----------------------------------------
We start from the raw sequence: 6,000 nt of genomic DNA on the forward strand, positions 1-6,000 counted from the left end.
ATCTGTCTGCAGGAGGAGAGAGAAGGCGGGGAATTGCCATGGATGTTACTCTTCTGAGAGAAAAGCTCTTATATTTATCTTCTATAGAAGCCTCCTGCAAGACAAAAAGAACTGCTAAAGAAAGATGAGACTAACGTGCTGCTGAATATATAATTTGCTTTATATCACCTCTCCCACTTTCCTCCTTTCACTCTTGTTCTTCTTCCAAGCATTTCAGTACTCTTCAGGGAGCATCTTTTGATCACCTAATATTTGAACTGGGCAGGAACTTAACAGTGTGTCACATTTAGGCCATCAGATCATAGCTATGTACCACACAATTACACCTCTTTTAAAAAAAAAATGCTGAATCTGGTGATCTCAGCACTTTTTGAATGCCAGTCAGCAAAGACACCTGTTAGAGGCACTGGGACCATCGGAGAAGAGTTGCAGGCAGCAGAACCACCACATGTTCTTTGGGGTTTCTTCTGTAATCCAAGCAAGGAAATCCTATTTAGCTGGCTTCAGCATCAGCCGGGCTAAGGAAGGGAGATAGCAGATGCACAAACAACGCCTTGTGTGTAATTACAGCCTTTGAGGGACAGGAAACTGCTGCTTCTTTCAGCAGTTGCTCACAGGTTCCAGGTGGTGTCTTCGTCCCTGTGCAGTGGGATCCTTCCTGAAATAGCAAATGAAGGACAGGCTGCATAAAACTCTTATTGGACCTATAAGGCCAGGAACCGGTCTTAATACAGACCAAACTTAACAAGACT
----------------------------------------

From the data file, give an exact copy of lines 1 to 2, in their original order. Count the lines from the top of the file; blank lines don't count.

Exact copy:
We start from the raw sequence: 6,000 nt of genomic DNA on the forward strand, positions 1-6,000 counted from the left end.
ATCTGTCTGCAGGAGGAGAGAGAAGGCGGGGAATTGCCATGGATGTTACTCTTCTGAGAGAAAAGCTCTTATATTTATCTTCTATAGAAGCCTCCTGCAAGACAAAAAGAACTGCTAAAGAAAGATGAGACTAACGTGCTGCTGAATATATAATTTGCTTTATATCACCTCTCCCACTTTCCTCCTTTCACTCTTGTTCTTCTTCCAAGCATTTCAGTACTCTTCAGGGAGCATCTTTTGATCACCTAATATTTGAACTGGGCAGGAACTTAACAGTGTGTCACATTTAGGCCATCAGATCATAGCTATGTACCACACAATTACACCTCTTTTAAAAAAAAAATGCTGAATCTGGTGATCTCAGCACTTTTTGAATGCCAGTCAGCAAAGACACCTGTTAGAGGCACTGGGACCATCGGAGAAGAGTTGCAGGCAGCAGAACCACCACATGTTCTTTGGGGTTTCTTCTGTAATCCAAGCAAGGAAATCCTATTTAGCTGGCTTCAGCATCAGCCGGGCTAAGGAAGGGAGATAGCAGATGCACAAACAACGCCTTGTGTGTAATTACAGCCTTTGAGGGACAGGAAACTGCTGCTTCTTTCAGCAGTTGCTCACAGGTTCCAGGTGGTGTCTTCGTCCCTGTGCAGTGGGATCCTTCCTGAAATAGCAAATGAAGGACAGGCTGCATAAAACTCTTATTGGACCTATAAGGCCAGGAACCGGTCTTAATACAGACCAAACTTAACAAGACT